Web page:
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The Caisse de dépôt et placement du Québec currently owns about $4-billion in shares of Canadian and international oil producers.

Paul Chiasson/The Canadian Press

The Caisse de dépôt et placement du Québec is selling off its remaining oil-producing assets and setting up a $10-billion fund to decarbonize other high-emitting industrial sectors in a new stage of its strategy to get to net-zero emissions by 2050.

Canada’s second-largest pension fund said Tuesday it will jettison its oil-production holdings, which make up 1 per cent of its portfolio, by the end of next year to keep it from contributing to growth in global supplies. The move, lauded by environmental groups and derided as “irresponsible” by the Alberta-based oil and gas sector, represents a new bar on climate action for the country’s pension plans.

The Caisse currently owns about $4-billion in shares of Canadian and international oil producers, after spending the past few years reducing positions as it applied climate-risk calculations to investment decisions. The fund still had interests in Suncor Energy Inc. , Lundin Energy AB , Occidental Petroleum Corp. and Pioneer Natural Resources Co. , among others, at the end of 2020.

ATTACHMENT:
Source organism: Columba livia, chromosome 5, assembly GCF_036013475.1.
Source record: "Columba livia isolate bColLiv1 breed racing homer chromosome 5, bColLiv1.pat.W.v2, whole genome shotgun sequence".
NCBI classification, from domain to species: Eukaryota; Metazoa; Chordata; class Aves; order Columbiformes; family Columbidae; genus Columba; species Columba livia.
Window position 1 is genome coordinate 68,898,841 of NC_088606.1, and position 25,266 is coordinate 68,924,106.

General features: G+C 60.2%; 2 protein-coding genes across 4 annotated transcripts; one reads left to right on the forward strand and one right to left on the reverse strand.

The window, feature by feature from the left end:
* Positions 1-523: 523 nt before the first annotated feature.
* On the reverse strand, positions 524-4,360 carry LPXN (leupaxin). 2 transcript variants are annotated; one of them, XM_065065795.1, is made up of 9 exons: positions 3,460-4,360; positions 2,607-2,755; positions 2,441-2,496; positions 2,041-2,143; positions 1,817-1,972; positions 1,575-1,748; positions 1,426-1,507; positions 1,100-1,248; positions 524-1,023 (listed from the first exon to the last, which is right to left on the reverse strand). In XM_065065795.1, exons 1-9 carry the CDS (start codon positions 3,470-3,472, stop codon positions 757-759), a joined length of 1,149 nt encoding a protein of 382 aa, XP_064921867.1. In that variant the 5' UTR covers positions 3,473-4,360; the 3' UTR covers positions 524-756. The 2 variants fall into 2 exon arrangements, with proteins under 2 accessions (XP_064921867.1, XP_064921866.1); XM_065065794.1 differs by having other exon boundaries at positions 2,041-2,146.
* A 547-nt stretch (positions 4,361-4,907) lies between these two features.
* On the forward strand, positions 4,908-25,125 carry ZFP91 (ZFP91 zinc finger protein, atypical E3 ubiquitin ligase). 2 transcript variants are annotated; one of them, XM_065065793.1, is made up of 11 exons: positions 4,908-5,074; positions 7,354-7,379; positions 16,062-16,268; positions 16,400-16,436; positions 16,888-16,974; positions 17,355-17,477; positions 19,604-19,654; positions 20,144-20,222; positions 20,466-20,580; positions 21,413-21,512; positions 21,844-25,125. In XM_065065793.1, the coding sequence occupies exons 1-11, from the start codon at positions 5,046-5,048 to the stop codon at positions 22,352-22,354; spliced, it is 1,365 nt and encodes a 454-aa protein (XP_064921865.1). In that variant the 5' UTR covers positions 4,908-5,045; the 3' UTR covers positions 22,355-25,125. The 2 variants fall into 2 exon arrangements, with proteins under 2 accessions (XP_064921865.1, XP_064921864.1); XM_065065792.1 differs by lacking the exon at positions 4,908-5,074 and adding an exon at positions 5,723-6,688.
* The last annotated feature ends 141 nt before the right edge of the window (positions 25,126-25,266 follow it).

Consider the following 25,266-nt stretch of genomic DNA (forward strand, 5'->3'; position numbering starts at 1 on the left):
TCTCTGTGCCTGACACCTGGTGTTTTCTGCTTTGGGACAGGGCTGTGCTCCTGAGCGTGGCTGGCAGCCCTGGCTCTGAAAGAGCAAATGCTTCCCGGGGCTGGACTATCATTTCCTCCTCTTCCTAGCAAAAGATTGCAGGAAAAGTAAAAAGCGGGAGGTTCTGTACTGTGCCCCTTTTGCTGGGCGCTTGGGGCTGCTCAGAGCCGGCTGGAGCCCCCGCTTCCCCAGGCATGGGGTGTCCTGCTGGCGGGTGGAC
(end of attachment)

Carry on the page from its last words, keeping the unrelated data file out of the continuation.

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It will hold onto investments in oil and gas pipelines, including U.S.-based Colonial Pipeline Co., as part of its infrastructure portfolio, saying they remain necessary as the world gradually switches over to greener energy sources.

Caisse de depot to acquire health-care staffing firm in $2-billion deal